Saturday night I attended a classical house show in Brighton, MA. The event was put on by Groupmuse, a service that pairs classical performances with audiences keen to hear good music in a low-pressure situation (e.g. somebody’s house).
Groupmuse organized the event. Hosts volunteer their house or workspace for a performance. Musicians sign up to play, and once a program is agreed upon an event is created.
Groupmuse users (Groupmusers?) can then agree to attend, although nothing is confirmed until you get this guy:
Setting aside how we feel about emoticons, this email is sure to send a frisson of excitement up your spine. You’re in the club.
After procuring alcoholic beverages and snacks, we drove to Brighton, parked semi-legally, and were greeted at the door by this sign.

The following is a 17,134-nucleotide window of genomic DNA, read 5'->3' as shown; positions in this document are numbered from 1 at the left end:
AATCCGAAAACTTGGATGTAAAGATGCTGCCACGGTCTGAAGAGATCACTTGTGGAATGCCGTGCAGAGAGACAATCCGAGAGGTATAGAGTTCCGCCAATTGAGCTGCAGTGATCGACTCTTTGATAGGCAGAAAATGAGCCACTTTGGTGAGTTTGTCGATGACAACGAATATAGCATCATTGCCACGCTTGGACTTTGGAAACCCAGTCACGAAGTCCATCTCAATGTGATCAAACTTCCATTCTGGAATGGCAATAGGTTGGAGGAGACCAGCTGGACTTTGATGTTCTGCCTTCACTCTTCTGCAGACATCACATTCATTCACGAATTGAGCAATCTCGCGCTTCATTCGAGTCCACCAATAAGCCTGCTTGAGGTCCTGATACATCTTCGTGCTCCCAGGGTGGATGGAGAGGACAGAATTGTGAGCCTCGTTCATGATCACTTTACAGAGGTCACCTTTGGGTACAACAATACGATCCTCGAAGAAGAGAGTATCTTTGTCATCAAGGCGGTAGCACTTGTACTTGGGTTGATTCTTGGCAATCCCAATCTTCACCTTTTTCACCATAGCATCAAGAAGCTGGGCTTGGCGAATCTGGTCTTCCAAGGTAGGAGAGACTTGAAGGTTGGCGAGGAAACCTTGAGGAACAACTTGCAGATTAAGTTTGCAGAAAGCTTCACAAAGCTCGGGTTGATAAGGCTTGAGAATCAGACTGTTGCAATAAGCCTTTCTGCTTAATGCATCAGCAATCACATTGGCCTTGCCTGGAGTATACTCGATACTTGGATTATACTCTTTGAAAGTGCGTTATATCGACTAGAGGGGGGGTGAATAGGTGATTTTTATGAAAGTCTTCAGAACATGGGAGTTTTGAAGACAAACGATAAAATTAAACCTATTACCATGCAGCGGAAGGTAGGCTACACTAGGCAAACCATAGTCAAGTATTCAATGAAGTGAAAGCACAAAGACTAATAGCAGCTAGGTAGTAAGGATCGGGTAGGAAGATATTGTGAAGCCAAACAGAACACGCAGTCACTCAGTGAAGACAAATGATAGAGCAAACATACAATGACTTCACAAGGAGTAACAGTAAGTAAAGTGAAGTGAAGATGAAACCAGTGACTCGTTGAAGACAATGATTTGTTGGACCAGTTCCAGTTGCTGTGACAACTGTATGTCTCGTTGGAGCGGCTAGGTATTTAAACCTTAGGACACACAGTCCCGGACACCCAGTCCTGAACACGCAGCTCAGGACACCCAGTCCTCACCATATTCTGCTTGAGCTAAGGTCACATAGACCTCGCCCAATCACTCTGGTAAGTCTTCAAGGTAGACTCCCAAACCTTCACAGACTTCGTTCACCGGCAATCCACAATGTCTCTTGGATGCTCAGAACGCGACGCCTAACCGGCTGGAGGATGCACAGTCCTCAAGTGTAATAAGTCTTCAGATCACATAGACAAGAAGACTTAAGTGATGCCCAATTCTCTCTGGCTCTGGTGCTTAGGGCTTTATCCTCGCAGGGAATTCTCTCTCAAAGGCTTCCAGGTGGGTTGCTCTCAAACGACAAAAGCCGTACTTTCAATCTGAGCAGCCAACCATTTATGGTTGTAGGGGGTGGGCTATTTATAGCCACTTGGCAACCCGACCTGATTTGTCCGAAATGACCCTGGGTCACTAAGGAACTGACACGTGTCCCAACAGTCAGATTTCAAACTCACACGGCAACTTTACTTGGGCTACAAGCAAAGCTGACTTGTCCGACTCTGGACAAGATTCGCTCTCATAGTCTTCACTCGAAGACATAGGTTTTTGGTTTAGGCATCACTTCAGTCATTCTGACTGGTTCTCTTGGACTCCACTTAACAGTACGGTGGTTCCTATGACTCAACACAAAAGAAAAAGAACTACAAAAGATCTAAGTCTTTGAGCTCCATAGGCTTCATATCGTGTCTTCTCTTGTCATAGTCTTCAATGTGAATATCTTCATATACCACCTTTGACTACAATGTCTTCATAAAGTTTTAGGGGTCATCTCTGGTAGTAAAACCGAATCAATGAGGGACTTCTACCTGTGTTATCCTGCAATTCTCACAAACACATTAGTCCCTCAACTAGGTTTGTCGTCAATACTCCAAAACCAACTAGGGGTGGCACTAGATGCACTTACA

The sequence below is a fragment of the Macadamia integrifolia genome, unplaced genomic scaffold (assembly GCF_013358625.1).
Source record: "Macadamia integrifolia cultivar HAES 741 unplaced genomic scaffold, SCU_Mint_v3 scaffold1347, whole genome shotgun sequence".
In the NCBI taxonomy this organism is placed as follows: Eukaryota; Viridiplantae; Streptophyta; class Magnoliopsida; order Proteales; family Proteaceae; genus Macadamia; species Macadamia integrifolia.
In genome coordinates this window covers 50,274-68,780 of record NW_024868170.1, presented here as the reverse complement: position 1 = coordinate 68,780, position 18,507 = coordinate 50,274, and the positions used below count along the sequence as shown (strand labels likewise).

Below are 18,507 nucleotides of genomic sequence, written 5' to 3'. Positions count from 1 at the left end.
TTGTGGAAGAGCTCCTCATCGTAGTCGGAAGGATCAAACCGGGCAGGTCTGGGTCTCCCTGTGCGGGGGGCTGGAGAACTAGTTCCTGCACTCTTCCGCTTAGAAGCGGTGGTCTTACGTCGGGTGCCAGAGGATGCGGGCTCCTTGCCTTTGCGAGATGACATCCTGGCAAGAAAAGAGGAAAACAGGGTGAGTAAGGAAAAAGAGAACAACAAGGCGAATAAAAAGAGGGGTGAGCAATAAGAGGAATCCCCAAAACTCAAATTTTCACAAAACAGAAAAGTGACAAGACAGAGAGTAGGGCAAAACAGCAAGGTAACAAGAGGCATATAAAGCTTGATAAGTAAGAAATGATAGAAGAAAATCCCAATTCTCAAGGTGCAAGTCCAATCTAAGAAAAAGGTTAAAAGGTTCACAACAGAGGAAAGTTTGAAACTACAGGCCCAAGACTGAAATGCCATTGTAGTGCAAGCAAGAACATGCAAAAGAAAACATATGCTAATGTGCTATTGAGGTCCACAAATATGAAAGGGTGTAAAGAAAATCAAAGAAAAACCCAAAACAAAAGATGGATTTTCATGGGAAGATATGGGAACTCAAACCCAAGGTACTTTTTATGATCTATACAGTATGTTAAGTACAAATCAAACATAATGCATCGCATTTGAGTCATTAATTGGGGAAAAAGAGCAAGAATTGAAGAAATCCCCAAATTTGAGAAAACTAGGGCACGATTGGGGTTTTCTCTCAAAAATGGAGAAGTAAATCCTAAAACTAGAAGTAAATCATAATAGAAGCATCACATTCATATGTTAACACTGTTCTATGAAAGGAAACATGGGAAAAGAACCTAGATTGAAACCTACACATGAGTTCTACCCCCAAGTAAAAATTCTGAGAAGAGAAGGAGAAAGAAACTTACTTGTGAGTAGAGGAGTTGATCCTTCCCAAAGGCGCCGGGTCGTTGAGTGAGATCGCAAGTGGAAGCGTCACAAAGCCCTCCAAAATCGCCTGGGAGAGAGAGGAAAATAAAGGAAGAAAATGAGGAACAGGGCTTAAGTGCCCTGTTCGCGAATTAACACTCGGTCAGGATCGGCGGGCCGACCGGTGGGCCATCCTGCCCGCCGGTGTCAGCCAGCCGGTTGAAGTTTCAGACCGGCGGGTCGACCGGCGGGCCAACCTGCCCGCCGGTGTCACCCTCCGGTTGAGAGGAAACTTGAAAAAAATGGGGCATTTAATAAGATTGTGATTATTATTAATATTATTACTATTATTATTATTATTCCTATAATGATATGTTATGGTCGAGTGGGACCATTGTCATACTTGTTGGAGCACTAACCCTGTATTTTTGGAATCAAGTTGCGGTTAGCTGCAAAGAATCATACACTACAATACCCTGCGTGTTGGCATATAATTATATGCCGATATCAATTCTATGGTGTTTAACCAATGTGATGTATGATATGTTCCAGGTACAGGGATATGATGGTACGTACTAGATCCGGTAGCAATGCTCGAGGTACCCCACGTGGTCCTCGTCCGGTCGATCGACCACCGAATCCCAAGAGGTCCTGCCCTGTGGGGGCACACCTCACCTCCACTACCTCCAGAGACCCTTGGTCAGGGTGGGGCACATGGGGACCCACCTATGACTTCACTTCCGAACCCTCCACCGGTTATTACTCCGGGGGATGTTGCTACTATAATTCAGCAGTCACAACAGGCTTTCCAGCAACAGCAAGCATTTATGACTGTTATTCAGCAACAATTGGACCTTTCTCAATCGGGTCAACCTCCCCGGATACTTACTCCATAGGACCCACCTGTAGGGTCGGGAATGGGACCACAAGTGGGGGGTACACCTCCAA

We navigated a perilously icy driveway, got inside and mingled a bit before the show.
The two musicians on the evening were violist Mathilde Geismar and bass player Kevin Garcon.
They were unafraid of having their photos taken.
Host Ben Ginsburg offered a few words of introduction, as beers were cracked and phones silenced.
Then we were off. The program started with some Bach from his Fifth Cello Suite. It was a deep, brooding c minor situation. Garcon started it off before it morphed into a duo.
We were also treated to J.M. Sperger’s “Romanze” for viola and doublebass, Sándor Veress’s “Memento,” György Kurtág’s “Signs, Games and Messages” transcribed for bass, and a movement of György Ligeti’s “Sonata for viola” played exclusively on the C string.
The audience dug it.
And the performers seemed pleased themselves.
Groupmuse is a non-threatening dose of classical best enjoyed with a (double-)cup of cheer. Right now, the service is only available in Boston and New York. I have a feeling it will expand rapidly as the many imitators crop up.